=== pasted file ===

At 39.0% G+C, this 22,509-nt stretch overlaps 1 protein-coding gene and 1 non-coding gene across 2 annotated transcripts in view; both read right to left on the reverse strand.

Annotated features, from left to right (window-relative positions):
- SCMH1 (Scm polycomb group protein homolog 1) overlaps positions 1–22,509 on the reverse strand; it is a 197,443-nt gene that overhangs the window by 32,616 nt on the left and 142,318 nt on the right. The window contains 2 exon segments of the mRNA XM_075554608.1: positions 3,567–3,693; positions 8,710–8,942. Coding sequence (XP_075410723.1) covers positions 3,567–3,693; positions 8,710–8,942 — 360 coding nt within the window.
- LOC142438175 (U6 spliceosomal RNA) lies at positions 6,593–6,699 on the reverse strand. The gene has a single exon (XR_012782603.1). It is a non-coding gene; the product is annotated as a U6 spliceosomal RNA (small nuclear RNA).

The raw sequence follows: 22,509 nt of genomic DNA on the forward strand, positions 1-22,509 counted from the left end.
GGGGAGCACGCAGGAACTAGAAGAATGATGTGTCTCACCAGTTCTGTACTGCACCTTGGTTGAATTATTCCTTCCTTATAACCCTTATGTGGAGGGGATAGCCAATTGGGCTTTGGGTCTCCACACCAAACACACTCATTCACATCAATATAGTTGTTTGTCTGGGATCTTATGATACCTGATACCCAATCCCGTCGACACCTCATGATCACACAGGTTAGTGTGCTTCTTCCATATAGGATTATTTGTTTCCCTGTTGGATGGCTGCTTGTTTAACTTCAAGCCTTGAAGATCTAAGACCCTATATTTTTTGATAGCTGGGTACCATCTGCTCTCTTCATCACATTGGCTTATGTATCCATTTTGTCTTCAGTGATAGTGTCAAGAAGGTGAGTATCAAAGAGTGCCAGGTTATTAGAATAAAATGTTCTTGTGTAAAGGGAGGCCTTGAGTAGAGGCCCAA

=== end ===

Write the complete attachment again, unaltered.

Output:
At 39.0% G+C, this 22,509-nt stretch overlaps 1 protein-coding gene and 1 non-coding gene across 2 annotated transcripts in view; both read right to left on the reverse strand.

Annotated features, from left to right (window-relative positions):
- SCMH1 (Scm polycomb group protein homolog 1) overlaps positions 1–22,509 on the reverse strand; it is a 197,443-nt gene that overhangs the window by 32,616 nt on the left and 142,318 nt on the right. The window contains 2 exon segments of the mRNA XM_075554608.1: positions 3,567–3,693; positions 8,710–8,942. Coding sequence (XP_075410723.1) covers positions 3,567–3,693; positions 8,710–8,942 — 360 coding nt within the window.
- LOC142438175 (U6 spliceosomal RNA) lies at positions 6,593–6,699 on the reverse strand. The gene has a single exon (XR_012782603.1). It is a non-coding gene; the product is annotated as a U6 spliceosomal RNA (small nuclear RNA).

The raw sequence follows: 22,509 nt of genomic DNA on the forward strand, positions 1-22,509 counted from the left end.
GGGGAGCACGCAGGAACTAGAAGAATGATGTGTCTCACCAGTTCTGTACTGCACCTTGGTTGAATTATTCCTTCCTTATAACCCTTATGTGGAGGGGATAGCCAATTGGGCTTTGGGTCTCCACACCAAACACACTCATTCACATCAATATAGTTGTTTGTCTGGGATCTTATGATACCTGATACCCAATCCCGTCGACACCTCATGATCACACAGGTTAGTGTGCTTCTTCCATATAGGATTATTTGTTTCCCTGTTGGATGGCTGCTTGTTTAACTTCAAGCCTTGAAGATCTAAGACCCTATATTTTTTGATAGCTGGGTACCATCTGCTCTCTTCATCACATTGGCTTATGTATCCATTTTGTCTTCAGTGATAGTGTCAAGAAGGTGAGTATCAAAGAGTGCCAGGTTATTAGAATAAAATGTTCTTGTGTAAAGGGAGGCCTTGAGTAGAGGCCCAA